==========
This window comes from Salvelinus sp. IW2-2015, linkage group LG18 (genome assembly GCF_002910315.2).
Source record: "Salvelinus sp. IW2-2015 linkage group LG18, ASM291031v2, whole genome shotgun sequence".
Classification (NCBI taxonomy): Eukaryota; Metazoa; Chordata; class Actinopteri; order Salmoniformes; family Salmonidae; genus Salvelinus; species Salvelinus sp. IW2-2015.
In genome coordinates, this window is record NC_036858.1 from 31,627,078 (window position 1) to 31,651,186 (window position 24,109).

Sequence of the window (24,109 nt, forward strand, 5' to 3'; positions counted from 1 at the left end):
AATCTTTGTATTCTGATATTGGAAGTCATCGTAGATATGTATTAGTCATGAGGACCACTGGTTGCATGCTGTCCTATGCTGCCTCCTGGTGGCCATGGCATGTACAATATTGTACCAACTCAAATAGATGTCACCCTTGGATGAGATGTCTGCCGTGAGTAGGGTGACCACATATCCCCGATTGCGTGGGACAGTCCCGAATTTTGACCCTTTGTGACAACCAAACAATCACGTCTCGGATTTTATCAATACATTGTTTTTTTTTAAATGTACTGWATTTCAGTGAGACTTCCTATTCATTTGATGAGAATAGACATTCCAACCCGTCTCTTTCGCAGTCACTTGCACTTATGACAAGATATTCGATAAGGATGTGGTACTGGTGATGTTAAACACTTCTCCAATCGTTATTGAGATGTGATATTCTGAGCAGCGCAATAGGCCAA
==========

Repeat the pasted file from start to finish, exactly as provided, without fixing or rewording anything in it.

This window comes from Salvelinus sp. IW2-2015, linkage group LG18 (genome assembly GCF_002910315.2).
Source record: "Salvelinus sp. IW2-2015 linkage group LG18, ASM291031v2, whole genome shotgun sequence".
Classification (NCBI taxonomy): Eukaryota; Metazoa; Chordata; class Actinopteri; order Salmoniformes; family Salmonidae; genus Salvelinus; species Salvelinus sp. IW2-2015.
In genome coordinates, this window is record NC_036858.1 from 31,627,078 (window position 1) to 31,651,186 (window position 24,109).

Sequence of the window (24,109 nt, forward strand, 5' to 3'; positions counted from 1 at the left end):
AATCTTTGTATTCTGATATTGGAAGTCATCGTAGATATGTATTAGTCATGAGGACCACTGGTTGCATGCTGTCCTATGCTGCCTCCTGGTGGCCATGGCATGTACAATATTGTACCAACTCAAATAGATGTCACCCTTGGATGAGATGTCTGCCGTGAGTAGGGTGACCACATATCCCCGATTGCGTGGGACAGTCCCGAATTTTGACCCTTTGTGACAACCAAACAATCACGTCTCGGATTTTATCAATACATTGTTTTTTTTTAAATGTACTGWATTTCAGTGAGACTTCCTATTCATTTGATGAGAATAGACATTCCAACCCGTCTCTTTCGCAGTCACTTGCACTTATGACAAGATATTCGATAAGGATGTGGTACTGGTGATGTTAAACACTTCTCCAATCGTTATTGAGATGTGATATTCTGAGCAGCGCAATAGGCCAA